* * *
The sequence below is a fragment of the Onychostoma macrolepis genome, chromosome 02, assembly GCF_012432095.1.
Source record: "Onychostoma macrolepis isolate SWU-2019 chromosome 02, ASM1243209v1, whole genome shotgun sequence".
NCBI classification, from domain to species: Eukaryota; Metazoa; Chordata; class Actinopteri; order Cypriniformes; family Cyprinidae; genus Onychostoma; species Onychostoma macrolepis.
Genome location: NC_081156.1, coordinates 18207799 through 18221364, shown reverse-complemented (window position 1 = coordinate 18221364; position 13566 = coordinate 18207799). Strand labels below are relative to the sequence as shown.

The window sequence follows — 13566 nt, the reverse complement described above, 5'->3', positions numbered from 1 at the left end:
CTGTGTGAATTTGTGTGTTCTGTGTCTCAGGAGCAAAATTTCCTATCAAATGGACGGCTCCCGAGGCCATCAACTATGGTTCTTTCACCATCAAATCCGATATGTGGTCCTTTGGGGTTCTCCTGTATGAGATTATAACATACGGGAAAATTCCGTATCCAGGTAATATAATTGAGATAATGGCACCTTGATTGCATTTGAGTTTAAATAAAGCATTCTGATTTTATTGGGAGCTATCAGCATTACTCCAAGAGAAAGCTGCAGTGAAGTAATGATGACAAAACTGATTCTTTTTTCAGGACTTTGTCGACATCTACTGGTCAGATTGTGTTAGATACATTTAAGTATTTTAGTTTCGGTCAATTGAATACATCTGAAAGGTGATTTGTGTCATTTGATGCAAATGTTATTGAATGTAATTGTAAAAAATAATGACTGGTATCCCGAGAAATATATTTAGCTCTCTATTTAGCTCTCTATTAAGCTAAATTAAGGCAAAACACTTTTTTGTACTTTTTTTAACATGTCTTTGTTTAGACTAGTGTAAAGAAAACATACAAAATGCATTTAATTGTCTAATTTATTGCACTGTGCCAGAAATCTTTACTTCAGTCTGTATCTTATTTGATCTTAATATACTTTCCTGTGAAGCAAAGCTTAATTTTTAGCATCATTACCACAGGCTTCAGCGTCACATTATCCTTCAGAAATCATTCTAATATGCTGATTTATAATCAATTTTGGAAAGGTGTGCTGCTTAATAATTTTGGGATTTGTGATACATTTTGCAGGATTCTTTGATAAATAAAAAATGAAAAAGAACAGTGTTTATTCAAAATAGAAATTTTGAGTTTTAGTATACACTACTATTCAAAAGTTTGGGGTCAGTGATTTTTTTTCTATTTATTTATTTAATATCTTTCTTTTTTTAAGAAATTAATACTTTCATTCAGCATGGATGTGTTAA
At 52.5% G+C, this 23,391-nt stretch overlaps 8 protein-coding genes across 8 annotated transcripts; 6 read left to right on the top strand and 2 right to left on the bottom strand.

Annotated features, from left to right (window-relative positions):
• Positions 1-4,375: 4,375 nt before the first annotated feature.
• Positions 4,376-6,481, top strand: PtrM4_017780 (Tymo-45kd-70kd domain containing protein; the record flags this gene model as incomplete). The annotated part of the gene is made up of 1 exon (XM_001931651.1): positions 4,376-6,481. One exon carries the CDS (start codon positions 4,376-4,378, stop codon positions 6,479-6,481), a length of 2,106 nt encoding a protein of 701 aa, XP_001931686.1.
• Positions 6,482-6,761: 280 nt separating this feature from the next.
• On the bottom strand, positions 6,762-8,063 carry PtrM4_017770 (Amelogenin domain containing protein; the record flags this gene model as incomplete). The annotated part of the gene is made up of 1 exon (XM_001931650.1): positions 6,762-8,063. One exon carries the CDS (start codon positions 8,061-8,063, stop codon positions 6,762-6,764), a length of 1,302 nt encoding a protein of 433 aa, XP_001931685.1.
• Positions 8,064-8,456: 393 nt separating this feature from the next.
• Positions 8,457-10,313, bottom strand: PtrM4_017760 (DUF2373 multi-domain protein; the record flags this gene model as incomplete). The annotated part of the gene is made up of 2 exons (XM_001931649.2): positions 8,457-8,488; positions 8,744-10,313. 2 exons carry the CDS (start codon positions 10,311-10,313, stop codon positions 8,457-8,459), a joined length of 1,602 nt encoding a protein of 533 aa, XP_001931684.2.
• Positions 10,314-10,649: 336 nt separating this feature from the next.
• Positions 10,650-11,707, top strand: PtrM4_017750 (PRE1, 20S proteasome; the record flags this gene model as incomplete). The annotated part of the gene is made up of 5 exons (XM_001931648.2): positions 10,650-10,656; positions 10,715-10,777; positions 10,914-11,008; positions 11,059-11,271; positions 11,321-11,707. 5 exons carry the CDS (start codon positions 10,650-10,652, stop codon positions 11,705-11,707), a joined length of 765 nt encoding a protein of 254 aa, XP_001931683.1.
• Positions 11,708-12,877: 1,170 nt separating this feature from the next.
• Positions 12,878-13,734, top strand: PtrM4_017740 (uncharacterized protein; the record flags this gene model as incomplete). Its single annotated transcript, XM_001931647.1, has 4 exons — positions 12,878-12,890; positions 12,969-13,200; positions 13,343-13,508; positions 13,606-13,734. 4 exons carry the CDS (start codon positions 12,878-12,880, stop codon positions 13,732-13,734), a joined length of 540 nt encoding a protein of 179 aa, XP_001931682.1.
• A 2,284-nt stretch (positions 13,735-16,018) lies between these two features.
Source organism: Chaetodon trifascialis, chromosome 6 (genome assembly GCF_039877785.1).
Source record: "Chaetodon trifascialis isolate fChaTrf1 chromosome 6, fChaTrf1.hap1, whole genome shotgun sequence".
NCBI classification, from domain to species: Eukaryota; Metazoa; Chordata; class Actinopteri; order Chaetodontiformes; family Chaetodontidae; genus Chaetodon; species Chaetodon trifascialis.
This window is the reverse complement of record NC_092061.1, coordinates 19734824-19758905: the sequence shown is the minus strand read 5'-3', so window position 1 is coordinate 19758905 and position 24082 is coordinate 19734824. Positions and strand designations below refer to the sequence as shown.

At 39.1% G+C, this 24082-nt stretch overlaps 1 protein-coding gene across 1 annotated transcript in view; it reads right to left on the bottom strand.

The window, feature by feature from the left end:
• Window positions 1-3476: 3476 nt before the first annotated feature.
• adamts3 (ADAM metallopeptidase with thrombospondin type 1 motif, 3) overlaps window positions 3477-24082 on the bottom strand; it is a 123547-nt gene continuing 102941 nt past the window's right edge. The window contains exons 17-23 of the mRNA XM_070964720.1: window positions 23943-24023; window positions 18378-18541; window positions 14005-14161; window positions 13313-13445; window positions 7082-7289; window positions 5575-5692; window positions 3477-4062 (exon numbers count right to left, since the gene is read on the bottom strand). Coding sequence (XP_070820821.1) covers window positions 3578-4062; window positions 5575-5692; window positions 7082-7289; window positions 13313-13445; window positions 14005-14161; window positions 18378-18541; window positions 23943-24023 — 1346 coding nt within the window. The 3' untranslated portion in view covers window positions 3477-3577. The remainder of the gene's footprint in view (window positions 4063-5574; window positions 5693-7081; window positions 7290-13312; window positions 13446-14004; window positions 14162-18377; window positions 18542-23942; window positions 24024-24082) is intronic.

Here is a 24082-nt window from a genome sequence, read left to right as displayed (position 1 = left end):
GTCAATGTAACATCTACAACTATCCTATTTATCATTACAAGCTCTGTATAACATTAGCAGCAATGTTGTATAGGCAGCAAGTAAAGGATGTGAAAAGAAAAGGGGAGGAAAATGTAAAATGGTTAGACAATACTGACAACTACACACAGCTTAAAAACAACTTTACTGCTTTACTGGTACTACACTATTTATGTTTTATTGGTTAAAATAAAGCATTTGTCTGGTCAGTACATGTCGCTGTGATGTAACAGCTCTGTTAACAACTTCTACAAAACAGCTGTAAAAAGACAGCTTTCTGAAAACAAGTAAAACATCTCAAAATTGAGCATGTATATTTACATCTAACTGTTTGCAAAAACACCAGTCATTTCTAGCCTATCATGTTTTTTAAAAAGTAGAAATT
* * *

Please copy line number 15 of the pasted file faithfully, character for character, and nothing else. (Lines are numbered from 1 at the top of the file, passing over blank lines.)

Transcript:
• Positions 10,314-10,649: 336 nt separating this feature from the next.